Shine v. State , 458 N.W.2d 864 ( 1990 )

  • 458 N.W.2d 864 (1990)

    Toby B. SHINE, Bernard C. Shine, and Ernestine F. Shine, Appellees,
    STATE of Iowa and Iowa Conservation Commission, Appellants.

    No. 89-240.

    Court of Appeals of Iowa.

    May 24, 1990.

    *865 Thomas J. Miller, Atty. Gen., John P. Sarcone, Asst. Atty. Gen., and Michael H. Smith, Asst. Atty. Gen., for appellants.

    John J. Greer of Greer, Montgomery, Barry & Bovee, Spencer, and Peter B. Narey of Narey, Clarity & Chozen, Spirit Lake, for appellees.

    Heard by OXBERGER, C.J., and SCHLEGEL and HABHAB, JJ.

    SCHLEGEL, Judge.

    The State appeals a district court judgment quieting title as to certain riparian land in the Shines. We affirm the trial court.

    The Shines are owners of land directly north of Lower Gar Lake. The Shines are direct successors from the original owner who received the lot by patent from the United States in 1873. Lower Gar Lake is owned by the State in trust for the public. In 1984, the State placed signs around twenty-two acres of land in or north of Lower Gar Lake. The State refused to remove the signs when requested to do so by the Shines. The Shines filed a petition to quiet title. The State, by an amended counterclaim, requested a declaratory judgment that the area in dispute be declared a part of Lower Gar Lake. On October 31, 1988, the district court entered judgment quieting title in the Shines and denying the counterclaim. The State appeals that judgment.

    The State appeals the district court's conclusion that the ordinary high water mark of Lower Gar Lake is on the south side of the isthmus. The State contends that the district court erred by ruling that the Shines did not have to prove the location of the ordinary high water mark. According to the State, the Shines had the burden to establish the location of the ordinary high water mark, and that they failed to meet their burden. The Shines counter this contention by asserting that their burden was to establish record title and continuous unchallenged possession. The Shines claim that once they met this burden a presumption of ownership is created which the State has the burden to overcome. The Shines also claim that they met their initial burden and went further and proved the location of the ordinary high water mark.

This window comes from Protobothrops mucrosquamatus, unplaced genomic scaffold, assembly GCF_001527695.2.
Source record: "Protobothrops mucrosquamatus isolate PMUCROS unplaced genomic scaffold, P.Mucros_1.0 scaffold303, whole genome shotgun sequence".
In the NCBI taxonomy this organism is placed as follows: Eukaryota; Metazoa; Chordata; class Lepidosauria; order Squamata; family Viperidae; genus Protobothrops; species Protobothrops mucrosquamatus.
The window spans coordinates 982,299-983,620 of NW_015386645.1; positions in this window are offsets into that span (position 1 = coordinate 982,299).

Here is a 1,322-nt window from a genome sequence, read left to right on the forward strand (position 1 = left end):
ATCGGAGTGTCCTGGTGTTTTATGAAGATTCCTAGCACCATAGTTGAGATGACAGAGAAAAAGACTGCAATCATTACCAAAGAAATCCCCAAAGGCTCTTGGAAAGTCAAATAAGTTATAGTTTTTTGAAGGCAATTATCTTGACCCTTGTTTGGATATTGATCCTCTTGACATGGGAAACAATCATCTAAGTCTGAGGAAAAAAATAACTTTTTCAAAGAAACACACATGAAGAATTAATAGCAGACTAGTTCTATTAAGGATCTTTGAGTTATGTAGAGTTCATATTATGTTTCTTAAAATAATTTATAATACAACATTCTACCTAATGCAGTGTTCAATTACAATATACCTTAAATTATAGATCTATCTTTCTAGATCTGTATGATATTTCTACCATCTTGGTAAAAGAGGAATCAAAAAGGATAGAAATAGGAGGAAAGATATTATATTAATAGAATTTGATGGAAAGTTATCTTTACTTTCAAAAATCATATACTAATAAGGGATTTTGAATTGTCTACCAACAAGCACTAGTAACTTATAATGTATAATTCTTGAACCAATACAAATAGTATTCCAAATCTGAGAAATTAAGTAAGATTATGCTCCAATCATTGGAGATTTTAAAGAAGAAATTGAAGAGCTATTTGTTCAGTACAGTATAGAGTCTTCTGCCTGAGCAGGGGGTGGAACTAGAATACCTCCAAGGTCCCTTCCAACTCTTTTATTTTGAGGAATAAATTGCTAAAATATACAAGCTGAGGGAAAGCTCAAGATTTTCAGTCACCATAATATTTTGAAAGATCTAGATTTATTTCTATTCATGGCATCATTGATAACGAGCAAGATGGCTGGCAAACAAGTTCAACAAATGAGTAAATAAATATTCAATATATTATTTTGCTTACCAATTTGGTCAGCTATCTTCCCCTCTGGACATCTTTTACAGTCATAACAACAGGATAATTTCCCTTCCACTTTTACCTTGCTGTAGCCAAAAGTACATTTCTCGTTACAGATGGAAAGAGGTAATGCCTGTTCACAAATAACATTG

Next, the State claims the district court erred by finding the ordinary high water mark to be located on the south side of the isthmus, because the finding is contrary to the evidence. Specifically, according to the State, the district court erred by: (1) finding that the disputed land is useful for agricultural purposes; (2) failing to find the elevation of the ordinary high water mark in relation to a vertical datum; (3) rejecting the State's evidence that the ordinary high water mark is 1397.6 feet above mean sea level; and (4) relying on a self-contradictory government survey plat. The Shines assert that the district court's finding was supported by the evidence.

    Last, the State contends that the district court's finding that the channel through the isthmus is artificial was not supported by the evidence. The State claims that this issue is crucial to the determination of the location of the ordinary high water mark.

    In this equity action, our review is de novo. Iowa R.App.P. 4. We have a duty to examine the entire record and adjudicate anew rights on the issues properly presented. In re Marriage of Steenhoek, 305 N.W.2d 448, 452 (Iowa 1981). We give weight to the fact findings of the trial court, especially when considering the credibility of witnesses, but are not bound by them. Iowa R.App.P. 14(f)(7).